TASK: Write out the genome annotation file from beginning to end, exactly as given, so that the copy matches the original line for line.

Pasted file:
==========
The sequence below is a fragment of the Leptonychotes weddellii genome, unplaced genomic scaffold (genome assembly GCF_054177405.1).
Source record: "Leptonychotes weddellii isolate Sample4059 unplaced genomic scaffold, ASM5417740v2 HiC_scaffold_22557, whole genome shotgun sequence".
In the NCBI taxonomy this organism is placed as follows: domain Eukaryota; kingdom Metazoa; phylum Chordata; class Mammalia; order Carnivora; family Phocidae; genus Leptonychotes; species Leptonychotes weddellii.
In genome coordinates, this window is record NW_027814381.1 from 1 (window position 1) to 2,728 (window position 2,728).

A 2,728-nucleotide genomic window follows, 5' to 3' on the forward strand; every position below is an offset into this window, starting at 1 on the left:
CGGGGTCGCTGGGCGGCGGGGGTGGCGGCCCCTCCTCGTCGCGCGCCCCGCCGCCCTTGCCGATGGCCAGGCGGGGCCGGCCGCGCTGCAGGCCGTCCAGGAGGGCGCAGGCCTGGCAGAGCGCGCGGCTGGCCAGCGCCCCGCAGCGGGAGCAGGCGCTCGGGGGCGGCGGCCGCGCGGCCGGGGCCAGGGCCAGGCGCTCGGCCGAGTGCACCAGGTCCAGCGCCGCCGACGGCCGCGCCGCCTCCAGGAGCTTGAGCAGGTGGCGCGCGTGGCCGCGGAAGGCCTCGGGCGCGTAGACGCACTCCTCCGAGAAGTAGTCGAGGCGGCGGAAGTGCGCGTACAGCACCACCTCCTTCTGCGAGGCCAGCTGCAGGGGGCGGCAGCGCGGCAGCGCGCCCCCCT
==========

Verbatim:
The sequence below is a fragment of the Leptonychotes weddellii genome, unplaced genomic scaffold (genome assembly GCF_054177405.1).
Source record: "Leptonychotes weddellii isolate Sample4059 unplaced genomic scaffold, ASM5417740v2 HiC_scaffold_22557, whole genome shotgun sequence".
In the NCBI taxonomy this organism is placed as follows: domain Eukaryota; kingdom Metazoa; phylum Chordata; class Mammalia; order Carnivora; family Phocidae; genus Leptonychotes; species Leptonychotes weddellii.
In genome coordinates, this window is record NW_027814381.1 from 1 (window position 1) to 2,728 (window position 2,728).

A 2,728-nucleotide genomic window follows, 5' to 3' on the forward strand; every position below is an offset into this window, starting at 1 on the left:
CGGGGTCGCTGGGCGGCGGGGGTGGCGGCCCCTCCTCGTCGCGCGCCCCGCCGCCCTTGCCGATGGCCAGGCGGGGCCGGCCGCGCTGCAGGCCGTCCAGGAGGGCGCAGGCCTGGCAGAGCGCGCGGCTGGCCAGCGCCCCGCAGCGGGAGCAGGCGCTCGGGGGCGGCGGCCGCGCGGCCGGGGCCAGGGCCAGGCGCTCGGCCGAGTGCACCAGGTCCAGCGCCGCCGACGGCCGCGCCGCCTCCAGGAGCTTGAGCAGGTGGCGCGCGTGGCCGCGGAAGGCCTCGGGCGCGTAGACGCACTCCTCCGAGAAGTAGTCGAGGCGGCGGAAGTGCGCGTACAGCACCACCTCCTTCTGCGAGGCCAGCTGCAGGGGGCGGCAGCGCGGCAGCGCGCCCCCCT